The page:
Our Traditional German Christmas Dinner Menu
Every year we do our best to put together the traditional German Christmas Dinner menu for Christmas Day. When I was growing up, we would alternate Christmas dinner between our house, and my god-parent’s house. All of us dressed in our new Christmas Clothes (nice sweaters, even though it could be in the 80s in Southern California). Mom’s or Tante Annemarie’s clean white tablecloth and napkins on the table set with nicest china. And while the venue changed, the menu was always the same (and so were a lot of the jokes). Our mid-afternoon meal sticks in my mind as a favorite childhood memory.
A generation later, we are still making the same meal, but now, it’s my kids dressed in nice sweaters and listening to the awful jokes.
My daughter Katy co-wrote this post with me, so we will take turns doing descriptions of foods. I will share links to recipes where possible. You can find most of the recipes, including Christmas Goose, Kartoffelklöße, and Rotkohl HERE–> Easy German Cookbook
Now, Christmas EVE dinner is different… Christmas Eve is a quick and simple meal that cleans up fast so that we can get to Church on time and then have the Bescherung (present exchange) without a big kitchen mess. A recent poll in Germany showed that Würstchen with Kartoffelsalat is the most common Christmas Eve Meal. Usually in our house, it was Bratwurst, Mashed Potatoes mit Soße, Sauerkraut and a Salad. Bratwurst may not seem like a “special” meal, but keep in mind that during my childhood, getting REAL German Bratwurst took a road trip to Fred Reich in Los Angeles, so it was special. Mom told me that when she was growing up, people served Carp on Christmas Eve (she’d laugh, because the Carp would swim in the family bathtub for a few days to “clean out”, which meant that the family went without bathing for a few days…YIKES!).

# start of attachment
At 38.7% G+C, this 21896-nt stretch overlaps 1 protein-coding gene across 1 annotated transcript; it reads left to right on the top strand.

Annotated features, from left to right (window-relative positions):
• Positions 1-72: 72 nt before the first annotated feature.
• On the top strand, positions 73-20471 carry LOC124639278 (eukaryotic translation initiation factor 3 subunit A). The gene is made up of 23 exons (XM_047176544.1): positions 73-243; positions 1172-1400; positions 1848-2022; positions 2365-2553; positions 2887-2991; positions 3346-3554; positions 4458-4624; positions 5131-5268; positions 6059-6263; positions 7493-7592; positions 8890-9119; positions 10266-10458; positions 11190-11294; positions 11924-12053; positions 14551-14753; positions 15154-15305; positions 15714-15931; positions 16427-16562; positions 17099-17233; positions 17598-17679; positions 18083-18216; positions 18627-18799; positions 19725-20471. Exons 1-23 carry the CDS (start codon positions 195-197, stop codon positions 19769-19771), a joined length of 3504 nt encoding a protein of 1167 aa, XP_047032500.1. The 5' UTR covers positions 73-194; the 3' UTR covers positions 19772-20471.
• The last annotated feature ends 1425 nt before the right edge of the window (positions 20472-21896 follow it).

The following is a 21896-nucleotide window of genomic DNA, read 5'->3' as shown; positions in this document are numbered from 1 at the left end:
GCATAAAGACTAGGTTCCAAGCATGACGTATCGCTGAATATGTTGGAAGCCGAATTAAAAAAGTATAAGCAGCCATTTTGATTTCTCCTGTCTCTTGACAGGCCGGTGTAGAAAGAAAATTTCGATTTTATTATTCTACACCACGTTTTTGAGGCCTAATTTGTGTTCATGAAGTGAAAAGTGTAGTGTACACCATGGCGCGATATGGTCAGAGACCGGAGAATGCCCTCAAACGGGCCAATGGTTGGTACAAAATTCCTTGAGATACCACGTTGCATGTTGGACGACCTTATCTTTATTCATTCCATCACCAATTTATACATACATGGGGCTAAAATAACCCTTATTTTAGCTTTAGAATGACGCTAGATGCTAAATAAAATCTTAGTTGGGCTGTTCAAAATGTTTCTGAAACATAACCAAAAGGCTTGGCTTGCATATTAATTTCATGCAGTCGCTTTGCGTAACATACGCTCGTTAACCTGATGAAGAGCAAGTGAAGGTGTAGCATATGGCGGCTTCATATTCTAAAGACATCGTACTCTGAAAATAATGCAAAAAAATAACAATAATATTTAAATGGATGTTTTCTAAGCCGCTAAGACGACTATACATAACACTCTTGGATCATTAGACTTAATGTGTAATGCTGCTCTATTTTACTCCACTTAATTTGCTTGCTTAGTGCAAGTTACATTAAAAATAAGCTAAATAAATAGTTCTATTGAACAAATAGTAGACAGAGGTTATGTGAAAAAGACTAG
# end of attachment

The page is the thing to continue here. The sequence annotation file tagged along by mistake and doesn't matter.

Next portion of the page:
Our Traditional German Christmas Dinner Menu
Goose or Gans
Katy- I know some of you wonder “what on earth could you have besides Turkey (or maybe some ham) on Christmas”. Well listen, might I recommend goose? Perhaps this was more of a taste preference, I’m pretty sure my Oma only likes turkey for sandwiches. As a kid I remember not truly understanding the difference and not thinking much of having goose instead of turkey. Plus, why would I when it is so tasty? I mean like ‘fight my brother for the last piece’ delicious. In my opinion, goose meat tends to have a bit more flavor and often gets less dry than turkey. It stands better on it’s own and doesn’t have to rely on the symphony of sides. All I am saying is that goose is delicious, and definitely worth the try.
Karen- Because it’s not very traditional here in California, the toughest part is finding a Goose ( apparently, you aren’t allowed to get the ones that live on the golf course). Do yourself a favor and take care of the cleaning the day before you plan to roast it. Rinse inside and out. Cut away the flaps of excess fat. And remove the extra bits like the neck and liver… (this was always the dog’s Christmas Present).
Prepare the goose by liberally salting it inside and out, then sprinkle on a generous amount of Thyme. Stuff a peeled onion and a peeled apple inside to roast. Prick the skin so that the fat can come out into the pan. You will want to roast the goose on a rack (collect all that melted fat after cooking… it’s kitchen gold). Roast until the temperature reaches 170 F at the thigh.
Side dishes vary by household, but this is how OUR Traditional German Christmas Dinner Menu looks….
Klöße or Knoedl with Gravy
Katy- If 10 year old Katy could have eaten one thing for the rest of her life, it would probably have been knoedl, or German potato dumplings. These incredible balls of fluffy, sticky, starchy potato have the consistency of giant gnocchi but the absorbency to mop up endless gravy. They are delicious and one of the most quintessential comfort foods I know. One could easily use them as a replacement (or an addition) to mashed potatoes. Also, while potato dumplings are the common version in the North, in the South many Germans make them with bread. (And really, what is stuffing, if not deconstructed knoedl?) Personally, I believe the potato versions reign supreme but don’t take my word for it, make both and you can decide for yourself.